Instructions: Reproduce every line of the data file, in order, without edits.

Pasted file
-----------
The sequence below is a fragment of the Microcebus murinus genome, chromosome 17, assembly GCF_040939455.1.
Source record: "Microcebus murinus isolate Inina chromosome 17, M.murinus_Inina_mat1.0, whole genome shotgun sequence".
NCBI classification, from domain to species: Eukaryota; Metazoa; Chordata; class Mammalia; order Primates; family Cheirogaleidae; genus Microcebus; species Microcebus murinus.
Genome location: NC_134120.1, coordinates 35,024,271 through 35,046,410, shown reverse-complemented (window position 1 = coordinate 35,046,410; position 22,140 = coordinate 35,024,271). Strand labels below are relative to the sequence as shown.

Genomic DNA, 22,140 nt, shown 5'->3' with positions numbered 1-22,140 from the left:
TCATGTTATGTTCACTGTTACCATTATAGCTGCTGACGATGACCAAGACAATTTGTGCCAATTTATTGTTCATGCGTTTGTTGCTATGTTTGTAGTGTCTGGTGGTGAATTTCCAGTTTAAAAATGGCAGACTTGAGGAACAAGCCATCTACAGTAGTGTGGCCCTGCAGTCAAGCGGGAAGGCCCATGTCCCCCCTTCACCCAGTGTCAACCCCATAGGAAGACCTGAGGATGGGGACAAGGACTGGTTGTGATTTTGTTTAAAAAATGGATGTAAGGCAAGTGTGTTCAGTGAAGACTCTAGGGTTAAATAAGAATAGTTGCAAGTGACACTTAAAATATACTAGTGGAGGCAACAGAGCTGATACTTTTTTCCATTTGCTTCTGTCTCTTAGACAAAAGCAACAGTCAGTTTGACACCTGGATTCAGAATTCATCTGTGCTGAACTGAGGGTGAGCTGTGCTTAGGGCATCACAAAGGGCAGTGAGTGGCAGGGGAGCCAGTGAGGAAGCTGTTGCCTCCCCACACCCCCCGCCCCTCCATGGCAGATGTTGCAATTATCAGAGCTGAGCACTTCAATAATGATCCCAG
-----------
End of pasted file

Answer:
The sequence below is a fragment of the Microcebus murinus genome, chromosome 17, assembly GCF_040939455.1.
Source record: "Microcebus murinus isolate Inina chromosome 17, M.murinus_Inina_mat1.0, whole genome shotgun sequence".
NCBI classification, from domain to species: Eukaryota; Metazoa; Chordata; class Mammalia; order Primates; family Cheirogaleidae; genus Microcebus; species Microcebus murinus.
Genome location: NC_134120.1, coordinates 35,024,271 through 35,046,410, shown reverse-complemented (window position 1 = coordinate 35,046,410; position 22,140 = coordinate 35,024,271). Strand labels below are relative to the sequence as shown.

Genomic DNA, 22,140 nt, shown 5'->3' with positions numbered 1-22,140 from the left:
TCATGTTATGTTCACTGTTACCATTATAGCTGCTGACGATGACCAAGACAATTTGTGCCAATTTATTGTTCATGCGTTTGTTGCTATGTTTGTAGTGTCTGGTGGTGAATTTCCAGTTTAAAAATGGCAGACTTGAGGAACAAGCCATCTACAGTAGTGTGGCCCTGCAGTCAAGCGGGAAGGCCCATGTCCCCCCTTCACCCAGTGTCAACCCCATAGGAAGACCTGAGGATGGGGACAAGGACTGGTTGTGATTTTGTTTAAAAAATGGATGTAAGGCAAGTGTGTTCAGTGAAGACTCTAGGGTTAAATAAGAATAGTTGCAAGTGACACTTAAAATATACTAGTGGAGGCAACAGAGCTGATACTTTTTTCCATTTGCTTCTGTCTCTTAGACAAAAGCAACAGTCAGTTTGACACCTGGATTCAGAATTCATCTGTGCTGAACTGAGGGTGAGCTGTGCTTAGGGCATCACAAAGGGCAGTGAGTGGCAGGGGAGCCAGTGAGGAAGCTGTTGCCTCCCCACACCCCCCGCCCCTCCATGGCAGATGTTGCAATTATCAGAGCTGAGCACTTCAATAATGATCCCAG